Everyone is talking about debt. This is mainly because of the enormous amounts governments are borrowing to cover extra spending in responding to the pandemic. The Office for Budget Responsibility estimates that Tory chancellor Rishi Sunak will spend £344 billion on the pandemic in 2020-21, 16 percent of national income.
Government borrowing in the same period is projected at £355 billion. As a result, British public debt is forecast to reach 97 percent of gross domestic product by the mid‑2020s, way above a pre-pandemic figure of 73 percent.
In Britain and the United States most of the new debt takes the form of government bonds bought by the central banks. In effect they are creating the money the government is spending.
But according to a central pillar of free market orthodoxy, creating new money will increase the rate of inflation. Ultra‑neoliberals have been predicting an inflationary surge ever since central banks began the policy of “quantitative easing” in response to the 2007-8 crash. The policy saw bonds held by banks bought as a way of putting extra money into the financial system. But the surge never happened.
The same predictions are now being made by more mainstream figures. Both ex-US treasury secretary Lawrence Summers and Martin Wolf of the Financial Times have warned that Joe Biden’s $1.9 trillion (£1.37 trillion) fiscal stimulus may be inflationary.
More importantly, the huge global markets in government bonds have started behaving as if they agree with them. Prices have fallen very sharply for leading government bonds this year. Bonds entitle their holders to a fixed income. So, if the price falls the “yield”, or rate of return on the bond, rises. The yield on the US Treasury ten-year bond has jumped from under 1 percent to 1.6 percent.
Bond yields exert an enormous influence on interest rates, so the rise puts pressure on central banks to raise their interest rates to curb inflation.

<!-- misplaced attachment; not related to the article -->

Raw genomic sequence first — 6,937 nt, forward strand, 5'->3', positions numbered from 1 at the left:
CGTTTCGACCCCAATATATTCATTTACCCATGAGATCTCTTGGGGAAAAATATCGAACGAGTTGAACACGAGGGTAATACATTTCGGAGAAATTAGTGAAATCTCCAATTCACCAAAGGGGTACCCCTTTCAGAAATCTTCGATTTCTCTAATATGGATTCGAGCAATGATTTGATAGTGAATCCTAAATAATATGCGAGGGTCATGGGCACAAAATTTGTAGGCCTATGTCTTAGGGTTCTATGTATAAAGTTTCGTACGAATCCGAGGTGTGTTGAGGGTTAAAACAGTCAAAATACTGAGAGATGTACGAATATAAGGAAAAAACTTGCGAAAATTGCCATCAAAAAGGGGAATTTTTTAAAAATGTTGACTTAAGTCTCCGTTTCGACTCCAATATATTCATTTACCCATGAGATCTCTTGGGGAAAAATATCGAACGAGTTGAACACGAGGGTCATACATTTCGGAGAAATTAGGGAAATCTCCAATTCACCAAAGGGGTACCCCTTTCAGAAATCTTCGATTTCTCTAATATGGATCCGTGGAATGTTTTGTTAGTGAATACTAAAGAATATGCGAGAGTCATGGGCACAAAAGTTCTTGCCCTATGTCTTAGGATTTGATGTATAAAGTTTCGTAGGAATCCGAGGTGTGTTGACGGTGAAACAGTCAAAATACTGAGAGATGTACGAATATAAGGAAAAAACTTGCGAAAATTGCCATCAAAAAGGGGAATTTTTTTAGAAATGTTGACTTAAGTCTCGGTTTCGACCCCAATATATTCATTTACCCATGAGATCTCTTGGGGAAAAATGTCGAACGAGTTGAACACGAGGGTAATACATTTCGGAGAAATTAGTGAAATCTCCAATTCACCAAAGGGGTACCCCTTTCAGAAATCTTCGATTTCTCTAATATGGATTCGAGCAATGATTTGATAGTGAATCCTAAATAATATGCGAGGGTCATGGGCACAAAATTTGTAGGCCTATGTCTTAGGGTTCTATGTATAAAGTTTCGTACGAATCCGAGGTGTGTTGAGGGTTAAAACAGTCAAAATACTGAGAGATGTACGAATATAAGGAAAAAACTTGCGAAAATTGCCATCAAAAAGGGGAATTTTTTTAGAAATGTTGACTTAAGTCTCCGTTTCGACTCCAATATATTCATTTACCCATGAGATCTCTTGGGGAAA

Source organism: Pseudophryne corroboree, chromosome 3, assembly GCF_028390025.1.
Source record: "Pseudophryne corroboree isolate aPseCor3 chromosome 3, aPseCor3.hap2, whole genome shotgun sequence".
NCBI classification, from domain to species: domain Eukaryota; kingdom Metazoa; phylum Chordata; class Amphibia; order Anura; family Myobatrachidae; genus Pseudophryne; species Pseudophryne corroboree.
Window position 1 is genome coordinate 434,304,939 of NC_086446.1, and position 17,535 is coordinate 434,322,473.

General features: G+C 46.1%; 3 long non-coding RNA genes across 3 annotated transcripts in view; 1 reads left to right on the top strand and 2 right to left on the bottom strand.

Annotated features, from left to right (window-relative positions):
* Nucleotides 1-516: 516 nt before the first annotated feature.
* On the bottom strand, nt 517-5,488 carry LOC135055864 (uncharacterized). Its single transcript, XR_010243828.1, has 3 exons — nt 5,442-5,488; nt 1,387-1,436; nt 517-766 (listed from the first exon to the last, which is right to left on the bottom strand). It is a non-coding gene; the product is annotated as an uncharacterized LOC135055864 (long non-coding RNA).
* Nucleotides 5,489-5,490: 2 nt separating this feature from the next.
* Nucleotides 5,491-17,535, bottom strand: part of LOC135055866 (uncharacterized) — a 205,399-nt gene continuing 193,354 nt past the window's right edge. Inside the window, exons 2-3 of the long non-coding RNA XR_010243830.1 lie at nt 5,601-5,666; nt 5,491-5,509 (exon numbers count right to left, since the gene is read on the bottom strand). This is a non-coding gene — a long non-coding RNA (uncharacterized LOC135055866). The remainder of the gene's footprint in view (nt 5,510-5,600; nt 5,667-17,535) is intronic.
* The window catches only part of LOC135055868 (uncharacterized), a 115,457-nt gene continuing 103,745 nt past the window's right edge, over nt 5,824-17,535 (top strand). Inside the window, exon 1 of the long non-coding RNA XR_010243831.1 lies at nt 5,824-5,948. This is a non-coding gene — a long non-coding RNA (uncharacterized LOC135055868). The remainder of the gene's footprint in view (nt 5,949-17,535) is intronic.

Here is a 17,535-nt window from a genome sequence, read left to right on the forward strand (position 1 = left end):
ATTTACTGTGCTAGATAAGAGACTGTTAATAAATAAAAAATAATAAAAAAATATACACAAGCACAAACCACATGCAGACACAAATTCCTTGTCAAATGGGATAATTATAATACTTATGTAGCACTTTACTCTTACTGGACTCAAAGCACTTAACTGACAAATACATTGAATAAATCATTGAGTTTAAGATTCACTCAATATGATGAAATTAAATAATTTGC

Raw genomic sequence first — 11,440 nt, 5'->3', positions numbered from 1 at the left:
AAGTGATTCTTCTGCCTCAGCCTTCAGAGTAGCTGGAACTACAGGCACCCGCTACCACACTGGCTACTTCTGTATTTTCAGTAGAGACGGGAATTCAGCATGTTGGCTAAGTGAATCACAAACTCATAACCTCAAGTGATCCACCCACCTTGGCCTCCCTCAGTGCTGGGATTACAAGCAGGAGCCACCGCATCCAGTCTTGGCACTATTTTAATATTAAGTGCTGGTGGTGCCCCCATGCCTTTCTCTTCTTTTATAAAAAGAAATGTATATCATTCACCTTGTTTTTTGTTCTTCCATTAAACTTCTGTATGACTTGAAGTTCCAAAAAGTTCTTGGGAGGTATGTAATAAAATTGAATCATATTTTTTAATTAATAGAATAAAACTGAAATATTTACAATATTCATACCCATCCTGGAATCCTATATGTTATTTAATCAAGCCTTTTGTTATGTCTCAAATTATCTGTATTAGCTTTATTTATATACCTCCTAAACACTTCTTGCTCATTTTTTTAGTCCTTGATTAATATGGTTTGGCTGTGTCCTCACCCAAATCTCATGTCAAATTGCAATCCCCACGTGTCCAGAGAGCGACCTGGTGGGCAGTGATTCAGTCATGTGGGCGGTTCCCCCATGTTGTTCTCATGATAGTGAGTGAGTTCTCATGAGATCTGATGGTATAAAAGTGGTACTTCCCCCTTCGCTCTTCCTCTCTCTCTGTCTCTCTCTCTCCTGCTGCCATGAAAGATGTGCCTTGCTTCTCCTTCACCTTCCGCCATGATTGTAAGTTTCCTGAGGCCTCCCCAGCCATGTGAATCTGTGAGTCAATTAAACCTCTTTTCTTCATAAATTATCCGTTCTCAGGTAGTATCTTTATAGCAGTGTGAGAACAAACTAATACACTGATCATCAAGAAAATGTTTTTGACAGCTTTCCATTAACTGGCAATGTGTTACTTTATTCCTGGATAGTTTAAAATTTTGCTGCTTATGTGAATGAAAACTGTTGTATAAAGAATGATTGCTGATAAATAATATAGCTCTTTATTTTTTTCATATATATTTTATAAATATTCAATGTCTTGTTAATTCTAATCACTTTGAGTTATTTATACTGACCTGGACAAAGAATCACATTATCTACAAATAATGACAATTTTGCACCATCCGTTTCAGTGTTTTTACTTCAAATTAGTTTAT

The economist Ed Yardeni says, “We’re in a brave new world of excesses in fiscal and monetary policy, and that’s where the bond vigilantes thrive. It’s their job to bring law and order back to the economy when the central banks and the fiscal authorities are lawless.”
But there’s not much evidence that inflation is taking off. The prices of some commodities—notably oil and copper—have risen. This reflects speculation that the rollout of vaccines will lead to a rapid end to the pandemic and a huge economic boom to make up for the output lost in the past year.
This is probably wishful thinking. Rapid vaccine distribution is confined to a handful of countries. Even in the imperialist core of the world economy, the European Union is bungling the rollout and vaccination is very uneven in the US. And the picture is much grimmer in the global South. It will take comprehensive worldwide vaccinations to overcome Covid‑19.
Meanwhile states seem less afraid of the bond markets than they were in the 1990s. Central banks have got used to managing them. Robert Michele of JPMorgan points out that the US Federal Reserve Board is buying $120 billion (£86 billion) of bonds a month.
“At some point yields will have gotten too high, and the relentless weight of the bond purchases from the central banks will stabilise the market. The asset purchases are relentless. You can’t fight that,” he says.
How serious the accumulating debt is in the longer term really depends on the state of the productive economy that has to carry it.
Here the picture is gloomy because the major economies were still struggling with the effects of the global financial crisis before the pandemic hit.
But Sunak gave the wrong answer when he played to the Thatcherite instincts of Tory backbenchers by increasing taxation. Not just on corporations, but on ordinary wage earners by freezing their tax allowances.
The insulting 1 percent pay increase to NHS workers was a signal that when the economic recovery does come, Sunak will greet it with yet more austerity. Debt is one thing, who pays for it is quite another.